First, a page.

A photograph of the scene earlier today, January 11, 1897, when the execution of thirteen convicted revolutionaries was carried out at Bagumbayan Field.
Jan 9, 1897. 11:20AM
Manila, Philippines - Correspondence acquired by Diario de Filipinas shows that revolutionary elements in Cavite have been aware and preparing for a ‘final’ assault by Spanish forces since late last year. The letters cover concerns about food supply, warnings about preparations and basic organizational orders from the Magdalo provincial command to various towns under their authority.
In a letter dated November 17, 1896, Cayetano Topacio, identified as Minister of Finance of the People’s Council of Magdalo and using his Katipunan name “Magtipon”, urged leaders of the local councils of the Katipunan to plant seasonal crops to avoid a food shortage. “…many of our brothers have publicly announced that, if we have no as yet felt the shortage of food, we shall soon suffer this hardship. This will happen all the more, if we do not work with the same industry as formerly…That is how we can evade a grim enemy like Hunger.” Topacio also goes on to recommend to continue planting tobacco as a cash crop.
Part in parcel with the preparations for the coming assault was a transfer of the seat of power of the Revolution to Imus, Cavite. In a letter dated December 21, 1896, “Mabangis” or Baldomero Aguinaldo, President of the People’s Council of the Magdalo, informed the various heads of the towns that: “…according to a decision made today, has deemed it proper to cause the transfer from now on of this Government to the Fort in the municipality of Haligui.” Sources indicate that the reason for the transfer is Imus is one of the more strongly fortified towns in the region.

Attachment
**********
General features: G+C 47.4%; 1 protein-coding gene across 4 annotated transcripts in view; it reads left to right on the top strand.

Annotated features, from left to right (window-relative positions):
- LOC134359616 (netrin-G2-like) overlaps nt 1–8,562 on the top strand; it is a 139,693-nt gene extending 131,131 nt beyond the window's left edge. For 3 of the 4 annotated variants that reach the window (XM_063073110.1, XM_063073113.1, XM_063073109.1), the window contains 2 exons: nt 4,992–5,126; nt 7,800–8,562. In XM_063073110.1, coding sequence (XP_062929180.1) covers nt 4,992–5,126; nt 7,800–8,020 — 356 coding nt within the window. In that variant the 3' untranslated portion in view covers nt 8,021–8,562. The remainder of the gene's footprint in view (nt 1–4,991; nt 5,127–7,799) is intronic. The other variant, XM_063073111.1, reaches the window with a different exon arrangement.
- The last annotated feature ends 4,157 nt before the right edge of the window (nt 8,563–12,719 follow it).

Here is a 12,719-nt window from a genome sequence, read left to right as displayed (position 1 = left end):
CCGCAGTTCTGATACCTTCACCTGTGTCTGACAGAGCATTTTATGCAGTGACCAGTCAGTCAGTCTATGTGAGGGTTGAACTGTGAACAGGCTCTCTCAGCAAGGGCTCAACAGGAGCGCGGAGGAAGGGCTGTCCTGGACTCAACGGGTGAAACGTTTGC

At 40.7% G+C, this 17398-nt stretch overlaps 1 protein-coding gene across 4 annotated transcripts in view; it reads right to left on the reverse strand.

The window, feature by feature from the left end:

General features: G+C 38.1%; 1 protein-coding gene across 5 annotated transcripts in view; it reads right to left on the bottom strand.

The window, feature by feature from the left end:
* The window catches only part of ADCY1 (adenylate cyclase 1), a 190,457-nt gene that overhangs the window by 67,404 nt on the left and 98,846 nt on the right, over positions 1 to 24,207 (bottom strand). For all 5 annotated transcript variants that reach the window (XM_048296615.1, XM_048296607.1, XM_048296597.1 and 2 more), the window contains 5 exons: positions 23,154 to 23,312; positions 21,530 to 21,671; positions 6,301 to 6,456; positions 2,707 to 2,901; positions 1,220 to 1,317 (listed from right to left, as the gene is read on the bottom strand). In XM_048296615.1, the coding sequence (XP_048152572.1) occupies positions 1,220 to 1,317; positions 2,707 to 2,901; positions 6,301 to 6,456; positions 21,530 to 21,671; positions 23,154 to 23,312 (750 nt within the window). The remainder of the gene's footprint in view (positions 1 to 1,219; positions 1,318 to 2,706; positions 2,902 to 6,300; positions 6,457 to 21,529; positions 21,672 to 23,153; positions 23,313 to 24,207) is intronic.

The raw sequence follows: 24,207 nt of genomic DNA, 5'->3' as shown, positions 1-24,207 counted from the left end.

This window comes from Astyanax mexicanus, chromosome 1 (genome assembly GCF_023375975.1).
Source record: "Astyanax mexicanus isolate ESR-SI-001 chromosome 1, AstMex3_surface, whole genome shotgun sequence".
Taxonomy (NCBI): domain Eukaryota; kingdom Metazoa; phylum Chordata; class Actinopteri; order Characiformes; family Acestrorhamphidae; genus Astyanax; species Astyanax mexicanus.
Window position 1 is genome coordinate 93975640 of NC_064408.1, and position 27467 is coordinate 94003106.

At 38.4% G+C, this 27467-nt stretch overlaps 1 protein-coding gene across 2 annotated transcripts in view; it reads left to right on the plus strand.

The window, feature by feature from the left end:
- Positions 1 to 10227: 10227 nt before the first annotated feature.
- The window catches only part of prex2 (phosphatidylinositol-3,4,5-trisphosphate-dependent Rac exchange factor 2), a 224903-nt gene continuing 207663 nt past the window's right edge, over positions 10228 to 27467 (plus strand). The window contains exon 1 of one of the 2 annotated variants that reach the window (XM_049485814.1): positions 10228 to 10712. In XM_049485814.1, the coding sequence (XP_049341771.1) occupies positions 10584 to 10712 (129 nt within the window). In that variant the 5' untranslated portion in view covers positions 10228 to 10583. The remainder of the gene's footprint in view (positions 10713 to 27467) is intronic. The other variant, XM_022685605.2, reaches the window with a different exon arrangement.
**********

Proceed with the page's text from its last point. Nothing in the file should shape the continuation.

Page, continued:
In a letter on December 21, 1896, Emilio Aguinaldo issued an order to his various generals requesting for troop dispositions. “Upon receipt of this order, please prepare immediately a report in duplicate, mentioning all the guns under your command.” Analyst say that these letters, along with others acquired by Diario, indicate that the level of preparation of revolutionary forces far exceeds what the Spanish authorities projected.
Sources say that the Spanish authorities in the Philippines and Spain were surprised by the level of preparedness demonstrated by Cavite-based revolutionaries after the Revolution broke out. This was in contrast to the almost ad hoc approach that Manila-based revolutionaries took to preparations for organized military campaigns. As a result, Governor-General Camilo de Polavieja, since taking over the government on December 13, 1896, has taken a more measured approach to handling military affairs. Since then, there has been an unspoken ceasefire in Cavite, with only minor sorties occurring in places like Pateros and Taguig. Sources within the government also indicate that Polavieja will be receiving major reinforcements from Spain. This is also differs from the type of support offered to Governor-General Ramon Blanco, who Polavieja replaced. During Blanco’s tenure the position of the Spanish Crown was that Blanco could quell the rebellion with existing forces. This proved to be a faulty assumption.
Based on correspondence it appears that the Revolutionaries are attempting to expand their preparations in the face of Polavieja’s reinforcements and subsequent plans to decisively end the rebellion in the colony in the coming months.